I’ve made the case in recent posts that Accountable Care is like installing a new OS. It changes the rules for how resources are allocated, shifting control away from the system itself and more toward the users — us. Should this new OS be open source, a collaborative endeavor, or proprietary?
The common misunderstanding of “openness” of all kinds (open source, open data, open innovation, etc.) is that it’s about the thing. It’s about the data, the code, the innovation, or whatever resource is being shared and developed.
But what makes open models successful is the community that emerges around the resource. The fact that the resource is open is just a prerequisite to working together in a wider community to create value. The free part is about the ability to have input from a wide variety of sources. The community, the resource and their work product must maintain a kind of sustainable symbiosis, and often that will come through innovation and the development of creation spaces.
Community + resource = (sustainable) product/ future resource
Open source and open data sources are one way to build a foundation that John Hagel calls creation spaces. John Hagel, co-chairman of the Silicon Valley-based Deloitte LLP Center for the Edge, writes about “creation spaces,” in the Power of Pull.
In referring to the maker movement of shared (open) workspaces, Hagel says, “the fortunate byproduct is a new physical platform for learning, discovery, and serendipitous encounters with diverse ideas and relevant expertise—all the characteristics we extol for creation spaces and scalable learning.” The key is how people learn together, and learn faster, by building together in a shared environment.
How long before we see real creation spaces in health care, and what’s required?
Lower Risk Means More Trust, More Collaboration
Developing the community takes shared resources, passion, communication, a set of agreed-upon rules, and the foundation of an architecture to pull it all together, but the real foundation of it all is trust.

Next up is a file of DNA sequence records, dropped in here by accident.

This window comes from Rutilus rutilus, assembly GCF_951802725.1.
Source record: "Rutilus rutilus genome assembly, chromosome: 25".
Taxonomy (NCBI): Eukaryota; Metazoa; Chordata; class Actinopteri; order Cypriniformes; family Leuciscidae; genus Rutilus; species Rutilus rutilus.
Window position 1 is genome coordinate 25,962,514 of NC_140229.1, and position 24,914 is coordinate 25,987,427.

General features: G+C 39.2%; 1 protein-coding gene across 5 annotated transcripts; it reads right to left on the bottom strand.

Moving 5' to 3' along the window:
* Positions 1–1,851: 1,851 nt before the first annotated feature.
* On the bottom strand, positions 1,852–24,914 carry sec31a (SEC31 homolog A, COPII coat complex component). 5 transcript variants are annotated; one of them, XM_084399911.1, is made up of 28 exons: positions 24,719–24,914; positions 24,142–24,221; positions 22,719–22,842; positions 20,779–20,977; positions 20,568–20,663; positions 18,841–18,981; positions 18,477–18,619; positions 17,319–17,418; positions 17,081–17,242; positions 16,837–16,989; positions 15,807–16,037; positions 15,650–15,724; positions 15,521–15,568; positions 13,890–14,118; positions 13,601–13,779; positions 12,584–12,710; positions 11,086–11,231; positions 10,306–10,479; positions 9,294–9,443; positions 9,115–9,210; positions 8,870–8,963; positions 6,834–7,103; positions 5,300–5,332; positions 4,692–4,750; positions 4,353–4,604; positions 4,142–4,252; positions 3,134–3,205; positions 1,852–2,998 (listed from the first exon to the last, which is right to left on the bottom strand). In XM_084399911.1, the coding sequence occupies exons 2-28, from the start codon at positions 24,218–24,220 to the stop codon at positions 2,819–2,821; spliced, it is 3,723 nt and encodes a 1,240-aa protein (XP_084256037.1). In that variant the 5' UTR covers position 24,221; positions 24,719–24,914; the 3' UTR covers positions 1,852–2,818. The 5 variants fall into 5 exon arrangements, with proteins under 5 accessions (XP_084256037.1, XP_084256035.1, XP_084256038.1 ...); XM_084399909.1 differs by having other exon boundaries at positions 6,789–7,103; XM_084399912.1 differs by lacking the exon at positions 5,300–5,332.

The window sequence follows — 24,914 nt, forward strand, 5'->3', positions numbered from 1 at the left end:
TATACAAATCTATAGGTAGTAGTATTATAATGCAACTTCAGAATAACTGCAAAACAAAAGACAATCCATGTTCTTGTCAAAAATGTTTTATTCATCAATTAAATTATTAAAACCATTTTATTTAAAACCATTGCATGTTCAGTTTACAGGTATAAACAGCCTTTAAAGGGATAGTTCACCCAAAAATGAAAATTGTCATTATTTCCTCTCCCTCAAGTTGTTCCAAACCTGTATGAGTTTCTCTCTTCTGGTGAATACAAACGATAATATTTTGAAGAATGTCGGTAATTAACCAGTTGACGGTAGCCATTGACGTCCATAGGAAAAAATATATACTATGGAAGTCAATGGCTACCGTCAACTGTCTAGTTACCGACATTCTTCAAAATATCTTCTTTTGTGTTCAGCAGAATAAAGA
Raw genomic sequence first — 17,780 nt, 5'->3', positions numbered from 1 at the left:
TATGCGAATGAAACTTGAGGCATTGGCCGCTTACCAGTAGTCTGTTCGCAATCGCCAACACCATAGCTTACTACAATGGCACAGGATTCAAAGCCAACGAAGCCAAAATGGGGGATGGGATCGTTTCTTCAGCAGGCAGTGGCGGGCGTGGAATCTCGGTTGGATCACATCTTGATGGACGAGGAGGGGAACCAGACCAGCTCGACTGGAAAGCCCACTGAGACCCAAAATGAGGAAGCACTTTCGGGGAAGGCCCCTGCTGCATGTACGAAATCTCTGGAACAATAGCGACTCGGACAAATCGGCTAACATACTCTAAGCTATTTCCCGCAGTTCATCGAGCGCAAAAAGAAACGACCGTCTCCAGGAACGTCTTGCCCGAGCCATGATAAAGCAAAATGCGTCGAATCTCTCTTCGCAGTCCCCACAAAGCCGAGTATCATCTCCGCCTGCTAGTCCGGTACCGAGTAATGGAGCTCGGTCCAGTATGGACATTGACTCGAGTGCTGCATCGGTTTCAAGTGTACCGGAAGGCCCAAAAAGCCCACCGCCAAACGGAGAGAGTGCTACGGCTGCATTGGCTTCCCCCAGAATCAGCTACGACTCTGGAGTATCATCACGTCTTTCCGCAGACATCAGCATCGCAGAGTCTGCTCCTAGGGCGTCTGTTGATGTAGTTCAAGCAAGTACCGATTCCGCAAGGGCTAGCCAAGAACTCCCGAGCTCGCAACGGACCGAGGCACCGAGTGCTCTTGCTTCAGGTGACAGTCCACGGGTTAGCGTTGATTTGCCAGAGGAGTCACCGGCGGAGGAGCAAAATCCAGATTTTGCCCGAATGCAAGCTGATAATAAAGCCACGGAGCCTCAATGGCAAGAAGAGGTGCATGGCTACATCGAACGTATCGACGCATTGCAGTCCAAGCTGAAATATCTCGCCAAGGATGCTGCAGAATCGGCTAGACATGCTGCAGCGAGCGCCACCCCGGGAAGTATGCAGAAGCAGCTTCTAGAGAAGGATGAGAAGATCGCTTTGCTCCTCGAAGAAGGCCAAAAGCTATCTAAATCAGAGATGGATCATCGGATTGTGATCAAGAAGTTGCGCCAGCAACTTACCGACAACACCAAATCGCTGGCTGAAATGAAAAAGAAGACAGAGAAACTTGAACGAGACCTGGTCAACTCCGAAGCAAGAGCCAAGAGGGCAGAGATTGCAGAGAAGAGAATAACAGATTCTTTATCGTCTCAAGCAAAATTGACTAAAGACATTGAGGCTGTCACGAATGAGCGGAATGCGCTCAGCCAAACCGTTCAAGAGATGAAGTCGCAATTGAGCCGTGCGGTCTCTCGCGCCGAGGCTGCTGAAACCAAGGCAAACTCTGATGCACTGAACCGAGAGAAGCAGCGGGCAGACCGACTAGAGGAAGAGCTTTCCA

That’s good news, because by aligning incentives of patients, providers and payers in value-based payment models, trust is increasing and appears to be driving demand for more open models in health care.
When there is less risk, the community becomes less loss averse and focuses more on the shared benefits, and the creation of still more shared benefits creates a virtuous cycle.
Communities and Creation Spaces
I wrote about risk-reducing architectures back in my Moneyball Medicine series. I made the case that community development and connecting problem solvers in a network or creation space leads to risk-reduction (and therefore even more trust) for those who join on multiple different levels:
people and services find each other, opportunities can connect with solutions
allowing for coordinated actions to be taken to solve problems
participants can share information, data and other resources, creating an exchange
participants can collaborate on new solutions and try new approaches, to learn from each other
collect data as a shared resource and with statistics on what works and what doesn’t (big data analytics) and
build a common body of knowledge, or praxis, that can be constantly refined (eventually I suspect, we’ll have a topo map of human health that defines how multiple health measures are connected)
Through network effects, each of these benefits become more valuable over time.
These are all highly valuable in a value-based care system where each participant is attempting to learn what works and what doesn’t in a completely new business model. We’ll need to learn fast to be successful.
Movement Toward Creation Spaces in Health Care
Large, traditional institutions are starting to get it. Just last week an announcement was made about an online partnership between the New England Journal of Medicine and the Harvard Business Review.
“The collaborative publishing project between the Journal and the Harvard Business Review comes at a turning point in American health care,” Dr. Gregory D. Curfman, NEJM Executive Editor, said in a statement. “Never before have the interests of the health care community and the business community been better aligned.”
Their idea to meet these needs is to join forces in an online forum. At least some of it will be based on an interactive online social creation space aimed at reducing costs and improving care.